Wednesday, March 16, 2005

Home Prices Surge in February

# The median cost in the Southland climbs to $425,000, up 21.1% from the same month in '04.

By Annette Haddad, Times Staff Writer

Southern California's housing market continued its seemingly relentless march into the record books in February, as prices hit all-time highs in four of the region's six counties.

The median price of a Southland home rose 21.1% to $425,000 last month from a year ago, DataQuick Information Systems, a La Jolla firm that compiles monthly property transactions, reported Tuesday.

Sales of houses and condominiums dipped 7% to 21,394, but it was still the fourth-best February in 17 years.

"There's still plenty of gas left in the tank," said John Karevoll, DataQuick's chief analyst.

February marked the 13th consecutive month that the region's median price — the point at which half of all sales were for more, and half for less — rose at least 20% year-over-year, DataQuick said.

Buttressing last month's lofty gains was the Inland Empire. San Bernardino County posted a 41% jump in its median home price, which now stands at a record $292,000. Riverside County's median rose 30.5% to $372,000, also a record.

The inland run-up is not surprising to economists and other experts who have observed the market through previous housing cycles. Initially, the most-desirable neighborhoods experience frothy gains. Next, the middle tier of the market sees prices escalate.

As that segment becomes less affordable, lower-cost locales "suddenly start to pop," said Christopher Cagan, an economist with giant title insurer First American Corp. in Santa Ana. "And when it comes, it comes like a really hard whip crack."

That's what happening in San Bernardino County, said Freddie Spellacy, a local real estate broker/agent. "You get a listing and it's sold in just about the same day. There are a lot of good folks coming into the area who are not able to afford what they would like in these other places. But they are finding it here."

The Inland Empire is catching up with the rest of the Southern California market in terms of price appreciation and sales, Karevoll said. The two-county area now accounts for a third of all Southland home sales.

Orange County, long the most expensive local market, saw its median climb 16.8% to $555,000, while Los Angeles County's median increased 20.5% to $424,000. Both were records. In Ventura County, prices didn't hit a new high, but rose 18.4% to a median $521,000.

The market's inexorable rise has many experts predicting an eventual slowdown in price ascension. Indeed, in the coastal counties of Los Angeles, Orange, San Diego and Ventura, price increases have dropped to 21% or below, compared with a year ago.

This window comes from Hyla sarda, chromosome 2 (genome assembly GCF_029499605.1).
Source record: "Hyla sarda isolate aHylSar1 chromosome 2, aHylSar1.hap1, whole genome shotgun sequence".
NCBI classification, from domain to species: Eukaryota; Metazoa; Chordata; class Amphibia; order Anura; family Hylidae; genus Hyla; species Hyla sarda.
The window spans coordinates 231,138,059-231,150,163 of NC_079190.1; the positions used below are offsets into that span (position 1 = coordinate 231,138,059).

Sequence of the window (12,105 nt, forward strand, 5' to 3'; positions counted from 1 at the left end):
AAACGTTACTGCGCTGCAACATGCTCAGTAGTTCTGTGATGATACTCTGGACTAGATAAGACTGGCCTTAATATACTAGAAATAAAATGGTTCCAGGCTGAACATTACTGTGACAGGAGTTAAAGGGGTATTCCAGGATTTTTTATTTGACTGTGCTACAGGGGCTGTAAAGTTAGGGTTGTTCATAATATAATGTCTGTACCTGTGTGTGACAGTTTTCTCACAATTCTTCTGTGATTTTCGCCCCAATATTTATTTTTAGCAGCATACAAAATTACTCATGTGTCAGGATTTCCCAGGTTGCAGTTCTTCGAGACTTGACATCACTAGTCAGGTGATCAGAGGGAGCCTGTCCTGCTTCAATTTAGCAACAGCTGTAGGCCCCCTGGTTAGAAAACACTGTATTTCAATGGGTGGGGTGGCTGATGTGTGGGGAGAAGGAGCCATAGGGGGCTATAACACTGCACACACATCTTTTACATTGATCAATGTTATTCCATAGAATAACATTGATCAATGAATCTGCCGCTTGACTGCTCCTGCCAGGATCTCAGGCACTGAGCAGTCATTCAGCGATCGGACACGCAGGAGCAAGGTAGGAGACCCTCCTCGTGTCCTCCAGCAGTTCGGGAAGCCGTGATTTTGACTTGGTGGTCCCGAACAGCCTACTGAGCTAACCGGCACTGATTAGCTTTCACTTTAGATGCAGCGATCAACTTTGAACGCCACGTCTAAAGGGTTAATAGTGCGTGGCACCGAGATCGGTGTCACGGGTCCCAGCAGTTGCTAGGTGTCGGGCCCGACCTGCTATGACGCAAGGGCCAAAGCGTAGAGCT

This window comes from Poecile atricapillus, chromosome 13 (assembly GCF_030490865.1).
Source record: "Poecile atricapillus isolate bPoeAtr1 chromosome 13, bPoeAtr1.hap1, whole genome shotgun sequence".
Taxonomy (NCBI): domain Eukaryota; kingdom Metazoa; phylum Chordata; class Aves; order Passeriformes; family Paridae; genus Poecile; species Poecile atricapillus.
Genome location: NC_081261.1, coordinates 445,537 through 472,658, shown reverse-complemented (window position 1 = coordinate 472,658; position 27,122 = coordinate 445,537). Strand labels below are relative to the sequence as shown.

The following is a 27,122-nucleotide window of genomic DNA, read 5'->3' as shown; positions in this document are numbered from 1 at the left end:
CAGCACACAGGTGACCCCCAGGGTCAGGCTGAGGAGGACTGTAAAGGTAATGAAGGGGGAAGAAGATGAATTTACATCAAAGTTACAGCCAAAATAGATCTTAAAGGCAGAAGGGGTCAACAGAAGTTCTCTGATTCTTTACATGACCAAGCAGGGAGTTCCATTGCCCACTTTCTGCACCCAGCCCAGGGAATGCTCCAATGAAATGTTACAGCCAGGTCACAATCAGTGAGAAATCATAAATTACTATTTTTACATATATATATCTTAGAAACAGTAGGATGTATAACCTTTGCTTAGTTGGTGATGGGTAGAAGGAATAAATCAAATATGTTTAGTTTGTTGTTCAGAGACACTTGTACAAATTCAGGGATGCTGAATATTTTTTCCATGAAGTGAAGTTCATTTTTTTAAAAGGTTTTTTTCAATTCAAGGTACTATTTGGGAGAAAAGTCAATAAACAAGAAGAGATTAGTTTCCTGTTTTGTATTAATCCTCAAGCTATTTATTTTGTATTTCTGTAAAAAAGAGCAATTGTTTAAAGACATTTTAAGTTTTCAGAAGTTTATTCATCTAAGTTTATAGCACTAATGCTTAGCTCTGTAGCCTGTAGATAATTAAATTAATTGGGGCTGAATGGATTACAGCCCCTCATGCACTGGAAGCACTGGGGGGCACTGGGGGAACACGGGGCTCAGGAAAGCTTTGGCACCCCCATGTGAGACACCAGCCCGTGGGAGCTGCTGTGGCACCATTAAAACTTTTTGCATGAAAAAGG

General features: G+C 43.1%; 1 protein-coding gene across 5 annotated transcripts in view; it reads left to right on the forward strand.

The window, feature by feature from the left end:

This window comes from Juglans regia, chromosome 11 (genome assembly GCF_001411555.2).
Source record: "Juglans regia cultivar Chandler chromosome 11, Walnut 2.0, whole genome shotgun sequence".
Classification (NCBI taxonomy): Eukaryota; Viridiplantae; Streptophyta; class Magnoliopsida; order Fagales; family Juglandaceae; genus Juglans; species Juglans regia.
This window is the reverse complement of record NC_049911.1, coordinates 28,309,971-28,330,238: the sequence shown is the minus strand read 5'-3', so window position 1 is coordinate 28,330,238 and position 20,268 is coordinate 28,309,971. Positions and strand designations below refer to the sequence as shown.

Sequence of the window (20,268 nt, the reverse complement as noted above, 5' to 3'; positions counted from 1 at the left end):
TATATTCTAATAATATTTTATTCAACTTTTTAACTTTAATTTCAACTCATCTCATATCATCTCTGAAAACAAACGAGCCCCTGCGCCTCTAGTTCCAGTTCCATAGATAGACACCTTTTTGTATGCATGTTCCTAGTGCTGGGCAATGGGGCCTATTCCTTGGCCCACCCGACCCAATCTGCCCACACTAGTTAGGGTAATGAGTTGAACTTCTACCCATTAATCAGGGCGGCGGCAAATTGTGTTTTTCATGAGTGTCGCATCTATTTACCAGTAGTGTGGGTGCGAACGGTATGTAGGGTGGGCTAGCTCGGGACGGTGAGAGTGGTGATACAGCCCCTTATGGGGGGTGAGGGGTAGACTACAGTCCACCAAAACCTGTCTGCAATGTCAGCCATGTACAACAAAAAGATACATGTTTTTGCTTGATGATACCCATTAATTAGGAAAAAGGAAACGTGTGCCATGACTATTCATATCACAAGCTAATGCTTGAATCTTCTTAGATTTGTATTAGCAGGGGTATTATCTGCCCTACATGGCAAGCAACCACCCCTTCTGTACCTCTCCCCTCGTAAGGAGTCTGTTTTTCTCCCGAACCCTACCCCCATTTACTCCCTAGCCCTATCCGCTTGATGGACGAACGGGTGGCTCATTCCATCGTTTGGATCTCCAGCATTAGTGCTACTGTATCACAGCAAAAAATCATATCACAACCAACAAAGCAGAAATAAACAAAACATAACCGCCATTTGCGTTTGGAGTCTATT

And although sales were up nearly 2% year-over-year in San Bernardino County, they were down everywhere else.

(In Los Angeles County, sales dipped 8.6% to 7,056; in Orange County sales fell 11% to 2,890; in Ventura, sales slid 3.9% to 882; and in Riverside County, sales edged down 2.7% to 4,084.)

A big reason: very strong year-ago numbers, when February sales in the Southland set a record at 23,004. Also affecting the number of transactions is the skimpy supply of homes for sale.

Inventories today are higher than they were a year ago but are "still a lot less than is normally on the market this time of year," said Michael Davin, executive vice president of CataList Homes Inc., a Hermosa Beach-based brokerage that touts its low-commission service.

He believes the region's high prices, particularly in the coastal counties, are "sucking the oxygen out of the market."

Potential sellers "are paranoid because if they sell and can't find any place to move they will be out on the street," Davin said.

There lies the paradox of today's market, Karevoll said. With fewer homes for sale, buyers again are finding themselves having to engage in bidding wars to acquire a property. That's one reason prices are being pushed higher.

The problem is particularly acute in San Diego County, which has the lowest rate of affordability — outside of the resort towns in the Palm Springs area — in the six-county region. Only 11% of the county's residents can afford a median-priced home using conventional financing and a 20% down payment, according to the California Assn. of Realtors' calculations.

San Diego County may be approaching a "crunch point" at which buyers' inability to buy a home will cause a swifter deceleration in prices, Karevoll said.

But that hasn't happened yet. In February, the median rose 16.3%, to $472,000, as sales fell 12.4% to 3,442.

"San Diego should have hit the wall about a year ago," Karevoll said, "but since then prices have still gone up another 16%."

That has Karevoll and others scratching their heads over how to interpret the trends.

"There is some uncharted territory we're in right now," he said. "And we would love to have had a chart."

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(BEGIN TEXT OF INFOBOX)

Still climbing

Median price for new and resold homes in Los Angeles County

Other counties

County: San Bernardino

Feb. 05 median price (000s): $292

% change from Feb. 04: +41.1%

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County: Riverside

Feb. 05 median price (000s): $372

% change from Feb. 04: +30.5%

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County: Ventura

Feb. 05 median price (000s): $521

% change from Feb. 04: +18.4%

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County: Orange

Feb. 05 median price (000s): $555

% change from Feb. 04: +16.8%

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County: San Diego

Feb. 05 median price (000s): $472

% change from Feb. 04: +16.3%

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Source: DataQuick Information Systems

Los Angeles Times

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